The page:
Here’s a chart where Boyd lays out the power of agility (click to enlarge):
It’s chart 44 from Strategic Game, which makes some extraordinary claims about what you can do to adversaries by operating at a “faster tempo or rhythm” than they can.
To see that this really is agility, you may need to go back to one of the precursor charts in this “illuminating example,” where Boyd mentions again that :
The ability to shift or transition from one maneuver to another more rapidly than an adversary enables one to win in air-to-air combat. (SG 42)
This is the classic definition of “agility.” What Boyd is suggesting is that even if your maneuvers don’t lead to a kill, just by being able to exercise a higher degree of agility (in this sense) over a period of time will end the contest in your favor. Your opponent might, for example, lose control of the aircraft or, with the ability to carry on collapsed, just punch out.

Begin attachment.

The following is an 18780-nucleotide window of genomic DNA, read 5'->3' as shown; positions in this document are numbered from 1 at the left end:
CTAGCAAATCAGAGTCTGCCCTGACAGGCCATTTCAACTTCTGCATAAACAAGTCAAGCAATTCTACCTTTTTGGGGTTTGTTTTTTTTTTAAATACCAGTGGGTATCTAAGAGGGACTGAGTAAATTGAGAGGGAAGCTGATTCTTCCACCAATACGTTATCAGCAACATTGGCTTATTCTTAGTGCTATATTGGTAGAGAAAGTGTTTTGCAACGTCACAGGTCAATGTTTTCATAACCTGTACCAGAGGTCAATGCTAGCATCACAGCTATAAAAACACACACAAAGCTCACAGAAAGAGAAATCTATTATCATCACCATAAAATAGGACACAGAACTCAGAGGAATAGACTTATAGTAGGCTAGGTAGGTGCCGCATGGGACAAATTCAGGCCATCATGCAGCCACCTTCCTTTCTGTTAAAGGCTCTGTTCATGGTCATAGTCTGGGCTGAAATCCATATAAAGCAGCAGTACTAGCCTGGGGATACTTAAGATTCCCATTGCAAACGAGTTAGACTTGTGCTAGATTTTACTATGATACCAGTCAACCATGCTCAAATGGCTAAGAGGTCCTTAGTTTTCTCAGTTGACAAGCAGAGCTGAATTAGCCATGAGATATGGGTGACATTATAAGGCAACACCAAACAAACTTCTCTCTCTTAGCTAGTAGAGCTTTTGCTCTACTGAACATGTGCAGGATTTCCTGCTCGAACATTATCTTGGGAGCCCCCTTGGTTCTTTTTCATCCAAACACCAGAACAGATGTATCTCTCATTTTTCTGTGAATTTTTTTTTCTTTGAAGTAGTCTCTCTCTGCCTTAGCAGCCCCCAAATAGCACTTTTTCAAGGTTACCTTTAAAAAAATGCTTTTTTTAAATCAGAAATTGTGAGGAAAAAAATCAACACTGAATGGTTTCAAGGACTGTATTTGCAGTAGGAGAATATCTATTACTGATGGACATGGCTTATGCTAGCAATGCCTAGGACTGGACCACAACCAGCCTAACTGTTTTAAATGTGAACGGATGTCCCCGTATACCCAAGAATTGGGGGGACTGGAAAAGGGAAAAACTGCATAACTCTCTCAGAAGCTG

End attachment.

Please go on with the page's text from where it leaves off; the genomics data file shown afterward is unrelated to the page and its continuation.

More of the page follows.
In Patterns of Conflict, Boyd made a similar claim when he wrote that operating inside an opponent’s OODA loop would “Generate uncertainty, confusion, disorder, panic, chaos … to shatter cohesion, produce paralysis and bring about collapse.” (132)
Is “operate inside OODA loop” the same as “operate at a faster tempo or rhythm”? The answer to that is apparently “no,” because Boyd draws a distinction between the two concepts early in Patterns:
Idea of fast transients suggests that, in order to win, we should operate at a faster tempo or rhythm than our adversaries—or, better yet, get inside adversary’s observation-orientation-decision-action time cycle or loop. (5, emphasis added)
Strategic Game 44 shows the power of operating “at a faster tempo or rhythm than our adversaries,” and Patterns 5 says that operating inside their OODA loops is even better! What is the relationship between them? Is either the ultimate expression of “agility”?
We will continue to explore.